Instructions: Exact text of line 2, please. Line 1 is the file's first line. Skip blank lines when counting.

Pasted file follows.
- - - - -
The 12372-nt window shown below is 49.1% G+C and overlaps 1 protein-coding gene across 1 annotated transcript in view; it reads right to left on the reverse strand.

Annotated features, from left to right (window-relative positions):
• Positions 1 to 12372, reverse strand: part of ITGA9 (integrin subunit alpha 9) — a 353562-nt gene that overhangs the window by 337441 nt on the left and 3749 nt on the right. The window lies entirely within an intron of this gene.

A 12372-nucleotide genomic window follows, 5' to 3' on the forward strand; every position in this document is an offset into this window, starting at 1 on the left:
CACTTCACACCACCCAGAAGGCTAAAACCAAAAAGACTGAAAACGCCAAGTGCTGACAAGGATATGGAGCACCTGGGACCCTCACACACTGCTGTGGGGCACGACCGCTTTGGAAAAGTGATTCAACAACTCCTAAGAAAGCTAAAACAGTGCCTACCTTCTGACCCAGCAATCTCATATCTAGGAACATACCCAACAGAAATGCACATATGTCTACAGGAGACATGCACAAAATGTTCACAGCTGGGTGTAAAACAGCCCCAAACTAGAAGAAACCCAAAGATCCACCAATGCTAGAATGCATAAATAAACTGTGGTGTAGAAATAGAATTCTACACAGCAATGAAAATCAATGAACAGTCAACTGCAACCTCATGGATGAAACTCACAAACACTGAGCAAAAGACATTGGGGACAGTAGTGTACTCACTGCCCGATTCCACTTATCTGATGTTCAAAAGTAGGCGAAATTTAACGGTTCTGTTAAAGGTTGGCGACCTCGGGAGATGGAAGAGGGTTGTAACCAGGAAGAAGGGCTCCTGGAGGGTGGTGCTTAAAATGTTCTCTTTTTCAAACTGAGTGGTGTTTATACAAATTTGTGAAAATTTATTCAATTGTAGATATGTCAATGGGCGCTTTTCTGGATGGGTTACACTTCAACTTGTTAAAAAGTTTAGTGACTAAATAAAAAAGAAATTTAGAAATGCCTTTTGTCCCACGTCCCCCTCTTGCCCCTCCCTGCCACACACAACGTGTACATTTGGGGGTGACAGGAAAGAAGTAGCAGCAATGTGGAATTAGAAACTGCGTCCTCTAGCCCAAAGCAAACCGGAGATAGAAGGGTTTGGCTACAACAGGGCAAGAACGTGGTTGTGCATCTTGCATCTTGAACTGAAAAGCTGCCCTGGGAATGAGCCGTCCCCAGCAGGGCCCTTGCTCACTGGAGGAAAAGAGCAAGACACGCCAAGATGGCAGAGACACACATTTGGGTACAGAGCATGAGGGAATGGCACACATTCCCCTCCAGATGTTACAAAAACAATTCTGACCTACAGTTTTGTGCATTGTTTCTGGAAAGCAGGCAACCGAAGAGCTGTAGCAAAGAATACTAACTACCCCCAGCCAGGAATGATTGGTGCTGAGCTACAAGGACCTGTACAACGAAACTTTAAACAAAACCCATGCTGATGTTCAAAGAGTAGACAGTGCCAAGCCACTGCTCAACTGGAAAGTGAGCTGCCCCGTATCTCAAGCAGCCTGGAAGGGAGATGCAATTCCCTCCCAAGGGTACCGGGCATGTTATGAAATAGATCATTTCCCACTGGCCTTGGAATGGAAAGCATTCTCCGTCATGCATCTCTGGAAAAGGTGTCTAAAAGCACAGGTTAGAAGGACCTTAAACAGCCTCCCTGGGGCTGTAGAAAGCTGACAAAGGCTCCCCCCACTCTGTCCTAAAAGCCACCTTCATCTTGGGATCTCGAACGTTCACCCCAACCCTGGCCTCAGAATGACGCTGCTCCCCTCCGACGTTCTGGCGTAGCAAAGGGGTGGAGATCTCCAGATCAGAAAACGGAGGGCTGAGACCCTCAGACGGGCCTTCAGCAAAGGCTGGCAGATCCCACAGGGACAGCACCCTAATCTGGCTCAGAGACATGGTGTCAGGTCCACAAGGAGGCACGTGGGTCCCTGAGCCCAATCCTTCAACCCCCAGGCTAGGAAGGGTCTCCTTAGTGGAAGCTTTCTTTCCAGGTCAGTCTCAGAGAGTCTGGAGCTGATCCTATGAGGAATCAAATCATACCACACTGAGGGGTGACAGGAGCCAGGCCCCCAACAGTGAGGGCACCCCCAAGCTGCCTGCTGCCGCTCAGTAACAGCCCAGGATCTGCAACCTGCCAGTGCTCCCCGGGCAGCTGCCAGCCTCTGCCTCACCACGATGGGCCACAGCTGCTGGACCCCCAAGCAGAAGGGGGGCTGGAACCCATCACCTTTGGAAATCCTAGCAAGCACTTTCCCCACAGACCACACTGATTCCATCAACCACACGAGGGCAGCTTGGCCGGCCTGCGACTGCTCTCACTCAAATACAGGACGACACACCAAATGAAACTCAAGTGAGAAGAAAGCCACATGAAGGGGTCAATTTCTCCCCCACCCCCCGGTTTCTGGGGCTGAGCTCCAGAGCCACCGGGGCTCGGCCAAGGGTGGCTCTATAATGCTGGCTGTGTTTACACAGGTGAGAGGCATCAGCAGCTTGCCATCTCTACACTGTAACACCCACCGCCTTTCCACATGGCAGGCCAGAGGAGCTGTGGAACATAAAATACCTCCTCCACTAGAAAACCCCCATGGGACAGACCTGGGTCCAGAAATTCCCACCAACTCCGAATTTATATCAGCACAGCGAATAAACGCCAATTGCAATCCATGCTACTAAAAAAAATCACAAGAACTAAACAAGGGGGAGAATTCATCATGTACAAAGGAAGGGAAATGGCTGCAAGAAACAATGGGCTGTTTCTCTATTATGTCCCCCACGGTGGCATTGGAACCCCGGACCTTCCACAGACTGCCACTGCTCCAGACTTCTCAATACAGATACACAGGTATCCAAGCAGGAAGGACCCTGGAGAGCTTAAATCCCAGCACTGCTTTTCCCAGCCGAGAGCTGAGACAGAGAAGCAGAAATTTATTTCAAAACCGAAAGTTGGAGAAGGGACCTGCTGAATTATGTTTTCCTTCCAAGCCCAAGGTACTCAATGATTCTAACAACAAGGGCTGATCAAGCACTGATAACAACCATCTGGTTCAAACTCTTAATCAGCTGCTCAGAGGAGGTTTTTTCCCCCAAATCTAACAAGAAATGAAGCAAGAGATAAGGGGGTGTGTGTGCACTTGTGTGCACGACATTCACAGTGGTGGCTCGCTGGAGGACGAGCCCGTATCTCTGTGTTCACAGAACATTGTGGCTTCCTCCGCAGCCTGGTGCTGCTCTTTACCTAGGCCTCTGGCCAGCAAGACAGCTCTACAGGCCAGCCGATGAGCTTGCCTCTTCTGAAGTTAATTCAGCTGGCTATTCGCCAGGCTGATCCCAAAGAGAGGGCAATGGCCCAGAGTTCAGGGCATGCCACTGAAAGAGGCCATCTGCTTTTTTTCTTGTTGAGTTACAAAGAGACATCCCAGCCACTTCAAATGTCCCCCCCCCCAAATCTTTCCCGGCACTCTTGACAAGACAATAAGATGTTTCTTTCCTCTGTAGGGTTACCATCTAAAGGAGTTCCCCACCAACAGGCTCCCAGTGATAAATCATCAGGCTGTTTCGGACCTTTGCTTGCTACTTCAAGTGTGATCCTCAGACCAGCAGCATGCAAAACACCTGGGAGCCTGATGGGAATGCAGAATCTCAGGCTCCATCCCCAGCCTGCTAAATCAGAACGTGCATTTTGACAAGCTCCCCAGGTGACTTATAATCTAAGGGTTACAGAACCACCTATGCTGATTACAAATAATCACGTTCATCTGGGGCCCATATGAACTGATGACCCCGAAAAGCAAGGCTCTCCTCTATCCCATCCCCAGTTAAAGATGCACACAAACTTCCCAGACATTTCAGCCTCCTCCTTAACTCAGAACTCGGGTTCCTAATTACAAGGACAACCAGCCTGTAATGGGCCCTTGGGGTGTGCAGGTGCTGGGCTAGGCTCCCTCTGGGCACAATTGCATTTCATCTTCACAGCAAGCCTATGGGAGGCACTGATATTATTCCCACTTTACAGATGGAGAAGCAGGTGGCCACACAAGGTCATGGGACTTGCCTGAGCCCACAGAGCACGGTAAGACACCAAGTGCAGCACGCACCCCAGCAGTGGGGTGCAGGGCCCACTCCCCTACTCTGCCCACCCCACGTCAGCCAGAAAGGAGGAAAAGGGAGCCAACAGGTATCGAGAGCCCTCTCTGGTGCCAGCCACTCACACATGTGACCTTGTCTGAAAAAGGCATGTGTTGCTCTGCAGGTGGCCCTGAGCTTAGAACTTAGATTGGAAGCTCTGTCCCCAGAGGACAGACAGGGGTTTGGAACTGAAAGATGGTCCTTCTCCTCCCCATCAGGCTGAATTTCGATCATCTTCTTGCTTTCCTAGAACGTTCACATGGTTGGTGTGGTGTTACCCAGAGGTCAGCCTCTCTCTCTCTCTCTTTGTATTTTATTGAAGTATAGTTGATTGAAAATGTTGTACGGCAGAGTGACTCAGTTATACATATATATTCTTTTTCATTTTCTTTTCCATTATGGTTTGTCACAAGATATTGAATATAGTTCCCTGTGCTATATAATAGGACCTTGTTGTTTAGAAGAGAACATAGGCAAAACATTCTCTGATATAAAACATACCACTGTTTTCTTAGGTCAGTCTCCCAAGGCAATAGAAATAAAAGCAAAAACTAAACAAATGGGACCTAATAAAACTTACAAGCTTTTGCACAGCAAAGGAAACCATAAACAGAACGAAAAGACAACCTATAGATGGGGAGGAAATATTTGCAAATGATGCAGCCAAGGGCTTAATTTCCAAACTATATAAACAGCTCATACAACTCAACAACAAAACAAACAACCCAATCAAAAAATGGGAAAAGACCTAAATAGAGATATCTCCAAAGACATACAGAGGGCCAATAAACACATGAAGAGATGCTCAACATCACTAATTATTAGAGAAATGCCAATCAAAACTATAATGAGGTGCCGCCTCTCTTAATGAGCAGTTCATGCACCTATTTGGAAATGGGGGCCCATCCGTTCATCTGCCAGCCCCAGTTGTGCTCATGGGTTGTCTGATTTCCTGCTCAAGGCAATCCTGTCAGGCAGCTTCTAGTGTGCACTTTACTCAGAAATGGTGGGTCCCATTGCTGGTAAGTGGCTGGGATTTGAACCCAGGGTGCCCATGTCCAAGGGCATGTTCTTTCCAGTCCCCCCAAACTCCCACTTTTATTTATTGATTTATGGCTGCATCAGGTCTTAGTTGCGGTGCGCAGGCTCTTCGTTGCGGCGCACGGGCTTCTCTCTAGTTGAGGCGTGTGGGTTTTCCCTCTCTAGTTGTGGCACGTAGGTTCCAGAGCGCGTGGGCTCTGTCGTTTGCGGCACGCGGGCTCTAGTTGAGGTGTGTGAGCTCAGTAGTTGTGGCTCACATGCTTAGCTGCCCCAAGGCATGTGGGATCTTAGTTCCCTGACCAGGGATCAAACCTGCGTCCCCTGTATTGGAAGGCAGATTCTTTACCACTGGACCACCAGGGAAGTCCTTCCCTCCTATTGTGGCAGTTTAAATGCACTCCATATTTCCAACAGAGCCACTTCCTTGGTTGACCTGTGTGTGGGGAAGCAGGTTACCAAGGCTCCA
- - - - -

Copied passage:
Annotated features, from left to right (window-relative positions):